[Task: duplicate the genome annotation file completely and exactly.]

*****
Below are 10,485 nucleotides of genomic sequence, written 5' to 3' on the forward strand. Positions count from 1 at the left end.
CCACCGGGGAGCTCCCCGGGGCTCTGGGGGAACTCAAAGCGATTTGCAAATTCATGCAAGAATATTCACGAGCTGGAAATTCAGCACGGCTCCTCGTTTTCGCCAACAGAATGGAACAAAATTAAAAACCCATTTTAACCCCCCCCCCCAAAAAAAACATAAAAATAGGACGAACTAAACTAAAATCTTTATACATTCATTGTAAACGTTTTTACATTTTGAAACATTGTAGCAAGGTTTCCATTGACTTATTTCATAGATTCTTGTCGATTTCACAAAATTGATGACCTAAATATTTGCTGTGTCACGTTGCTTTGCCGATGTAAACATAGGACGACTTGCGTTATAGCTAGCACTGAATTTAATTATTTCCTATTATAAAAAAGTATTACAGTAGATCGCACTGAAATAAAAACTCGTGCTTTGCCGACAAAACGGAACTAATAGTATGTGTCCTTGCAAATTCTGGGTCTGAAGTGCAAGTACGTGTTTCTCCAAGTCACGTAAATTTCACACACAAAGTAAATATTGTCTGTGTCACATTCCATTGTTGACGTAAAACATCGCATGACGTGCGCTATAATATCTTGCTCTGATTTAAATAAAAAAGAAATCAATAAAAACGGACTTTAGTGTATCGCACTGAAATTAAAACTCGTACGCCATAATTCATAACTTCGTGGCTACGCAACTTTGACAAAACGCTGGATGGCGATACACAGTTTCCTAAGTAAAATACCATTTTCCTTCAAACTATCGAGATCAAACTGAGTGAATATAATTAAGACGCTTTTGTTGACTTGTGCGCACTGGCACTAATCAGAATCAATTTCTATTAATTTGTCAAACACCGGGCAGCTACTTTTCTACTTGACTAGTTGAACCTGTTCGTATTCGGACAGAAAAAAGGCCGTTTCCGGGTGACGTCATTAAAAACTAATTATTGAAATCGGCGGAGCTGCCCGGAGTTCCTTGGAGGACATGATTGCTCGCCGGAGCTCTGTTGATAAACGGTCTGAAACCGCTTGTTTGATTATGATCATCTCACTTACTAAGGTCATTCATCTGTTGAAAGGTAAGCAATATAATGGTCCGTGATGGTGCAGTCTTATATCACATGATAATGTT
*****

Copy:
Below are 10,485 nucleotides of genomic sequence, written 5' to 3' on the forward strand. Positions count from 1 at the left end.
CCACCGGGGAGCTCCCCGGGGCTCTGGGGGAACTCAAAGCGATTTGCAAATTCATGCAAGAATATTCACGAGCTGGAAATTCAGCACGGCTCCTCGTTTTCGCCAACAGAATGGAACAAAATTAAAAACCCATTTTAACCCCCCCCCCCAAAAAAAACATAAAAATAGGACGAACTAAACTAAAATCTTTATACATTCATTGTAAACGTTTTTACATTTTGAAACATTGTAGCAAGGTTTCCATTGACTTATTTCATAGATTCTTGTCGATTTCACAAAATTGATGACCTAAATATTTGCTGTGTCACGTTGCTTTGCCGATGTAAACATAGGACGACTTGCGTTATAGCTAGCACTGAATTTAATTATTTCCTATTATAAAAAAGTATTACAGTAGATCGCACTGAAATAAAAACTCGTGCTTTGCCGACAAAACGGAACTAATAGTATGTGTCCTTGCAAATTCTGGGTCTGAAGTGCAAGTACGTGTTTCTCCAAGTCACGTAAATTTCACACACAAAGTAAATATTGTCTGTGTCACATTCCATTGTTGACGTAAAACATCGCATGACGTGCGCTATAATATCTTGCTCTGATTTAAATAAAAAAGAAATCAATAAAAACGGACTTTAGTGTATCGCACTGAAATTAAAACTCGTACGCCATAATTCATAACTTCGTGGCTACGCAACTTTGACAAAACGCTGGATGGCGATACACAGTTTCCTAAGTAAAATACCATTTTCCTTCAAACTATCGAGATCAAACTGAGTGAATATAATTAAGACGCTTTTGTTGACTTGTGCGCACTGGCACTAATCAGAATCAATTTCTATTAATTTGTCAAACACCGGGCAGCTACTTTTCTACTTGACTAGTTGAACCTGTTCGTATTCGGACAGAAAAAAGGCCGTTTCCGGGTGACGTCATTAAAAACTAATTATTGAAATCGGCGGAGCTGCCCGGAGTTCCTTGGAGGACATGATTGCTCGCCGGAGCTCTGTTGATAAACGGTCTGAAACCGCTTGTTTGATTATGATCATCTCACTTACTAAGGTCATTCATCTGTTGAAAGGTAAGCAATATAATGGTCCGTGATGGTGCAGTCTTATATCACATGATAATGTT